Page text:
Representing 83 percent of the federal government's information technology buying power, officials from eleven federal departments and agencies signed a memorandum of understanding Monday committing their offices to developing strategies for using environmentally friendly technologies.
Edwin Piñero, a federal environmental executive, said the combined purchasing power of the agencies represented in the memorandum equals about $50 billion, or 7 percent of the world's information technology expenditures. He hopes that as federal agencies move to more environmentally sound electronic products, the entire market will shift in an ecofriendly direction.
The federal government's 1.8 million employees discard about 10,000 computers a week, assuming a three-year life cycle, according to OFEE. Discarded computers often end up among this country's 2 million tons of discarded electronics, stored in closets, warehouses or dumped in landfills.
"We want to send a message to the millions of federal workers that we're serious about purchasing environmentally sound electronic products and services," Piñero said. "This is quite a lineup of firepower, if you think of all the agencies that are represented."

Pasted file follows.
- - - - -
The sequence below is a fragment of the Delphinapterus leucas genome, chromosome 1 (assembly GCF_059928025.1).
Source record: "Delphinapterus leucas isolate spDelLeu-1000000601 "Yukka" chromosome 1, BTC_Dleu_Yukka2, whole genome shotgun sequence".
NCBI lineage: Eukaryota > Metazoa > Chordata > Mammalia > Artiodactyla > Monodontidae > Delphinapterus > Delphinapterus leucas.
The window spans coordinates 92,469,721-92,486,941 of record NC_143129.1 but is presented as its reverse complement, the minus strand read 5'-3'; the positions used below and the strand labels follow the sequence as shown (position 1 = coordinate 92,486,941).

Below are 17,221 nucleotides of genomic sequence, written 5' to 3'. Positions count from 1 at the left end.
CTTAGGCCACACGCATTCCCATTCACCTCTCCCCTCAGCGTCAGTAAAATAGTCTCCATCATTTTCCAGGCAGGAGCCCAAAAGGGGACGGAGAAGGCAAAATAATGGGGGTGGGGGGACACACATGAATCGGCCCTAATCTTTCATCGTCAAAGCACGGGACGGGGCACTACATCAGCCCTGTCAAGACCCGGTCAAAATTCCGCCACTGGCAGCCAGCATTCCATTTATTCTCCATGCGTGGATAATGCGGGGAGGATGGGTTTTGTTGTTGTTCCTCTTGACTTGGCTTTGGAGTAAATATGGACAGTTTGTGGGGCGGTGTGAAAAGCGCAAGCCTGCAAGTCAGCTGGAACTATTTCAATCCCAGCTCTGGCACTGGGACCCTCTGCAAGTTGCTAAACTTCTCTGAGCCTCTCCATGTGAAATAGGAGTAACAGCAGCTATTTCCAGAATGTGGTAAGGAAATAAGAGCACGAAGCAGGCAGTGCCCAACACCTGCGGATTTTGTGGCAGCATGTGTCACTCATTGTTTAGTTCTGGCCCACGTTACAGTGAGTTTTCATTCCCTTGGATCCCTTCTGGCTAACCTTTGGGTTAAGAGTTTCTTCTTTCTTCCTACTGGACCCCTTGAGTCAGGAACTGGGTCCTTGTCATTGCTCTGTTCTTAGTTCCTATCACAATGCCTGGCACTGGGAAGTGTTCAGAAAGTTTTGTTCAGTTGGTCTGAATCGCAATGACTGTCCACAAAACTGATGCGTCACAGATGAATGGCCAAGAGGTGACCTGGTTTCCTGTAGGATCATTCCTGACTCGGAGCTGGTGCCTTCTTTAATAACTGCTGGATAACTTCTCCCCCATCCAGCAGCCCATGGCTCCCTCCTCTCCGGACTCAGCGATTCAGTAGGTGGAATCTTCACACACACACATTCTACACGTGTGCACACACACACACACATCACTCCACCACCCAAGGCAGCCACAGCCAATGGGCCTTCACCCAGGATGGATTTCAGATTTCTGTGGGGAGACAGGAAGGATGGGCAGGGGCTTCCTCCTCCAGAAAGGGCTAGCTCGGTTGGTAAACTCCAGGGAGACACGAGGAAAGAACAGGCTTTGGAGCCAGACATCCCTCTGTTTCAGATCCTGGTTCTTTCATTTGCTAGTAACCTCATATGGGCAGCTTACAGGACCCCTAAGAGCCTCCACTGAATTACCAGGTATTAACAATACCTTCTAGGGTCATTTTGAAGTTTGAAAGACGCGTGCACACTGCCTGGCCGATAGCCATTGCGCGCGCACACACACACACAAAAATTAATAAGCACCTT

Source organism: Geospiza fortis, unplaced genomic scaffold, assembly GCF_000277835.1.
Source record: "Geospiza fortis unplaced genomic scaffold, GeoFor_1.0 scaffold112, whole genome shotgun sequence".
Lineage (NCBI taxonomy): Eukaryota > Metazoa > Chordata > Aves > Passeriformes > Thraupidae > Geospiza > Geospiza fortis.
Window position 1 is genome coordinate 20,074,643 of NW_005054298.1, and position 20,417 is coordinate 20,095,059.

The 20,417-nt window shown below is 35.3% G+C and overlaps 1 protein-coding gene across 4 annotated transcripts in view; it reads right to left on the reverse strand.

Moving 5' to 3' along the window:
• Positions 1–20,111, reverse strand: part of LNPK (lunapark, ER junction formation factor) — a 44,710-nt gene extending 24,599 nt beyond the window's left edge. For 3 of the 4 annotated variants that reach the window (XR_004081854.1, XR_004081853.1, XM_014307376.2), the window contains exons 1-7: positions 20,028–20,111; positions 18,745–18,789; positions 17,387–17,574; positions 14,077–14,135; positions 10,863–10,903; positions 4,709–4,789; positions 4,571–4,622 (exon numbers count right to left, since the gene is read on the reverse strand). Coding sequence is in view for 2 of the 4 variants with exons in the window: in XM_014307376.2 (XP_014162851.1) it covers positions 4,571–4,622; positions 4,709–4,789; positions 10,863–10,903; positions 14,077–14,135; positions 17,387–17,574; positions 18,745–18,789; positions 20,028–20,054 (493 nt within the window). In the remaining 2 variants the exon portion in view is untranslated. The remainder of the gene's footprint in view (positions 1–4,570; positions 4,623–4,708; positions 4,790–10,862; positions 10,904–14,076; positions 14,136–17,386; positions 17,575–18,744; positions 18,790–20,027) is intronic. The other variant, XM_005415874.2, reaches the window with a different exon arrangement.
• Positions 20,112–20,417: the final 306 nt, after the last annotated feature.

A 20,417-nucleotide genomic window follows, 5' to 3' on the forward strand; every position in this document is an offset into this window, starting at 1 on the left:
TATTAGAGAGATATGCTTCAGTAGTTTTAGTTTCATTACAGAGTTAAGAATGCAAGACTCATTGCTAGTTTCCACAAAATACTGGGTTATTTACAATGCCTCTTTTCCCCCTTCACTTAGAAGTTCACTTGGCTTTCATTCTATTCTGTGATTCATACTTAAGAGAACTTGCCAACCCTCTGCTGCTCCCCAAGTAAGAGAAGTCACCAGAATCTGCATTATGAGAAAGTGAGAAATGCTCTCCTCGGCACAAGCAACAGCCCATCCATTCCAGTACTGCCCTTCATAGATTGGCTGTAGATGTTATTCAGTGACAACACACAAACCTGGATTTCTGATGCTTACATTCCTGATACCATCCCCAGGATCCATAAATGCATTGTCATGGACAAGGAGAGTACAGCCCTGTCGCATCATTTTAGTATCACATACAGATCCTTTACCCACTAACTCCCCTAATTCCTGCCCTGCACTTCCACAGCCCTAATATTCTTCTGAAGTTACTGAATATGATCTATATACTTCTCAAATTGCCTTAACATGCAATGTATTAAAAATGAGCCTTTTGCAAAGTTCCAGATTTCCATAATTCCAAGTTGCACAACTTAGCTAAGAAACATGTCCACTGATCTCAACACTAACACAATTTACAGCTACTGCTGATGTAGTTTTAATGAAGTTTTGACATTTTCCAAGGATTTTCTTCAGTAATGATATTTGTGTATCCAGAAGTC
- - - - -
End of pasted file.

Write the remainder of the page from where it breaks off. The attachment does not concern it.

They include the Executive Office of the President, the Agriculture , Defense, Energy, Health and Human Services, Homeland Security, Interior, Justice, Transportation and Veterans Affairs departments, the Environmental Protection Agency and the General Services Administration.
Piñero likened this move to President Clinton's 1998 order instructing federal agencies to purchase only recycled paper.
The memorandum commits the agencies to work toward increasing the demand for energy efficient technologies, promoting best practices for computer life cycle management, promoting policies that would reuse, remanufacture and recycle obsolete computer equipment, and coordinating with the public sector to achieve these goals.